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One of a blacksmith's 10 children, Michael Faraday was born on Sept. 22, 1791, in Newington, Surrey.
The family soon moved to London, where young Michael picked up the rudiments of reading, writing,
and arithmetic. At the age of 14 he was apprenticed to a bookbinder and bookseller. He read
ravenously and attended public lectures, including some by Sir Humphry Davy.
Faraday's career began when Davy, temporarily blinded in a laboratory accident, appointed Faraday
as his assistant at the Royal Institution. With Davy as a teacher in analytical chemistry, Faraday
advanced in his scientific apprenticeship and began independent chemical studies. By 1825 he
discovered benzene and had become the first to describe compounds of chlorine and carbon. He
adopted the atomic theory to explain that chemical qualities were the result of attraction and
repulsion between united atoms. This proved to be the theoretical foundation for much of his future
Faraday had already done some work in magnetism and electricity, and it was in this field that he
made his most outstanding contributions. His first triumph came when he found a solution to the
problem of producing continuous rotation by use of electric current, thus making electric motors
possible. Hans Oersted had discovered the magnetic effect of a current, but Faraday grasped the
fact that a conductor at rest and a steady magnetic field do not interact and that to get an induced
current either the conductor or the field has to move. On Aug. 29, 1831, he discovered
electromagnetic induction.
During the next 10 years Faraday explored and expanded the field of electricity. In 1834 he
announced his famous two laws of electrolysis. Briefly, they state that for any given amount of
electrical force in an electrochemical cell, chemical substances are released at the electrodes in the
ratio of their chemical equivalents. He also invented the voltmeter, a device for measuring electrical
charges, which was the first step toward the later standardization of electrical quantities.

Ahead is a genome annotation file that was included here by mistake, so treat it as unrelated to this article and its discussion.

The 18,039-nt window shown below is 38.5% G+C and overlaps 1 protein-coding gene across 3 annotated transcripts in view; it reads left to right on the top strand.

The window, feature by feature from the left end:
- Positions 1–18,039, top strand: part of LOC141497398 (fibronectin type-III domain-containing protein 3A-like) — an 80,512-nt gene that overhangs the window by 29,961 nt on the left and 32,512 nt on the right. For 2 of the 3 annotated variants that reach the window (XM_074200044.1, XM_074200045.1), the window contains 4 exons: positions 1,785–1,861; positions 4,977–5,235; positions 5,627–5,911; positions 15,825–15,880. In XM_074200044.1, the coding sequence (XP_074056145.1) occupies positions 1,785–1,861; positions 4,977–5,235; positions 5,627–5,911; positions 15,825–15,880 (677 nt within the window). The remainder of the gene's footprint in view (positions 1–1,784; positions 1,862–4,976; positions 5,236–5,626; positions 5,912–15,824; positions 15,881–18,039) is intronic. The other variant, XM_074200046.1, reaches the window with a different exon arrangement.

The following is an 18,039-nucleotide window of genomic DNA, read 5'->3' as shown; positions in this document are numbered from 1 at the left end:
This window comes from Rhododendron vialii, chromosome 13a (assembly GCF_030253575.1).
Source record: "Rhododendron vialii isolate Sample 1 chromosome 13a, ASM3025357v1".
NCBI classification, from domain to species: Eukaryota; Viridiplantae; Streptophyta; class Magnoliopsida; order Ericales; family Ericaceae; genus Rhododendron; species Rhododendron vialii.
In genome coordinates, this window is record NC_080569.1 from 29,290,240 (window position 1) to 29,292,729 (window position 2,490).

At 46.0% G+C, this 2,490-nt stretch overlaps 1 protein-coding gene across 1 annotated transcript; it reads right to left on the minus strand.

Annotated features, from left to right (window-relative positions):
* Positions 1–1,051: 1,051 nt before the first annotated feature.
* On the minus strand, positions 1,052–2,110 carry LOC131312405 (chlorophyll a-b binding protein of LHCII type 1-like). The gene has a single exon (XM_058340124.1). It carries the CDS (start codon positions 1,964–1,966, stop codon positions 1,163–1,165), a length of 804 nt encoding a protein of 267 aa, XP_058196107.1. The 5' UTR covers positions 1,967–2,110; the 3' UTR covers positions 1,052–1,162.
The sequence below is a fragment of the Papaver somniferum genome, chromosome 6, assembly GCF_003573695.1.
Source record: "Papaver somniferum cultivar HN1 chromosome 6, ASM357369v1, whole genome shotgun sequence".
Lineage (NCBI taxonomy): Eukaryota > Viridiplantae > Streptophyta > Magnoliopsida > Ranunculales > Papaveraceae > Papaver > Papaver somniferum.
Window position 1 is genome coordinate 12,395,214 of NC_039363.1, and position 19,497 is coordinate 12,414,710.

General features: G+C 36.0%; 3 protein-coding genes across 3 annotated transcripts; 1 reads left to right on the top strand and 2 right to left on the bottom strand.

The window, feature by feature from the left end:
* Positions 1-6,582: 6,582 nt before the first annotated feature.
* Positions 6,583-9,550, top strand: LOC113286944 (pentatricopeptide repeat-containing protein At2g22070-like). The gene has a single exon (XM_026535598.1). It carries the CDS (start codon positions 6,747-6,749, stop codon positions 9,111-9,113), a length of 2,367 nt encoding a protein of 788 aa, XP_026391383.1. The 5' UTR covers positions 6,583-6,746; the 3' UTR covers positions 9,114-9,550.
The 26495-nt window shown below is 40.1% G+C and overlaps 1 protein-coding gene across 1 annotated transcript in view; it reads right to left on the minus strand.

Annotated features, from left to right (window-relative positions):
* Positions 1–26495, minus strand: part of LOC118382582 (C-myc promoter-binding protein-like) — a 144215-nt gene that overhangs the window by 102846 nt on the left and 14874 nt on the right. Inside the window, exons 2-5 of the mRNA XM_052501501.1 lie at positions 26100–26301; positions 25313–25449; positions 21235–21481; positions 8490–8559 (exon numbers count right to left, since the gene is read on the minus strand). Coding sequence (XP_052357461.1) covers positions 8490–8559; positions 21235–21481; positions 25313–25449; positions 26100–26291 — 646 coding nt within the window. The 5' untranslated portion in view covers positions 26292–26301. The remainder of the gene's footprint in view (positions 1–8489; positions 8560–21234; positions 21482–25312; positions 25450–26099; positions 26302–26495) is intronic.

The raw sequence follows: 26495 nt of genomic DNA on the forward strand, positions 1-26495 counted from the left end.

Faraday continued to work in his laboratory, but his health began to deteriorate and he
had to stop work entirely in 1841. Almost miraculously, however, his health improved and
he resumed work in 1844. He began a search for an interaction between magnetism
and light and in 1845 turned his attention from electrostatics to electromagnetism. He
discovered that an intense magnetic field can rotate the plane of polarized light, a
phenomenon known today as the Faraday effect. In conjunction with these
experiments he showed that the magnetic line of force is conducted by all matter.
Those which were good conductors he called paramagnetics, while those which
conducted the force poorly he named diamagnetics. Thus, the energy of a magnet is in
the space around it, not in the magnet itself. This is the fundamental idea of the field
Faraday was a brilliant lecturer, and through his public lectures he did a great deal to
popularize science. Shortly after he became head of the Royal Institution in 1825, he
inaugurated the custom of giving a series of lectures for young people during the
Christmas season. This tradition has been maintained, and over the years the series have
frequently been the basis for fascinating, simply written, and informative books.
On Aug. 25, 1867, Faraday died in London.
The admiration of physicists for Faraday has been demonstrated by naming the unit of
capacitance the farad and a unit of charge, the faraday. No other man has been
doubly honored in this way. His name also appears frequently in connection with
effects, laws, and apparatus. These honors are proper tribute to the man who was
possibly the greatest experimentalist who ever lived.
Although Faraday's work with electricity is better known, he
began his scientific career as a chemist, synthesizing
chlorocarbons and, in 1825, discovering benzene, the chemical
that led to understanding all the aromatics. His principal studies
of electricity began in 1830. Faraday then developed electric
motors and generators and found the basic laws of electrolysis
and induction. Faraday is renowned as an experimentalist, but
his concept of a field based on lines of force has become one
of the main underpinnings of theoretical physics.
 As a chemist, Faraday discovered benzene, investigated the
clathrate hydrate of chlorine, invented an early form of the
Bunsen burner and the system of oxidation numbers, and
popularized terminology such as anode, cathode, electrode,
and ion. Faraday ultimately became the first and foremost
Fullerian Professor of Chemistry at the Royal Institution of Great
Britain, a life-time position.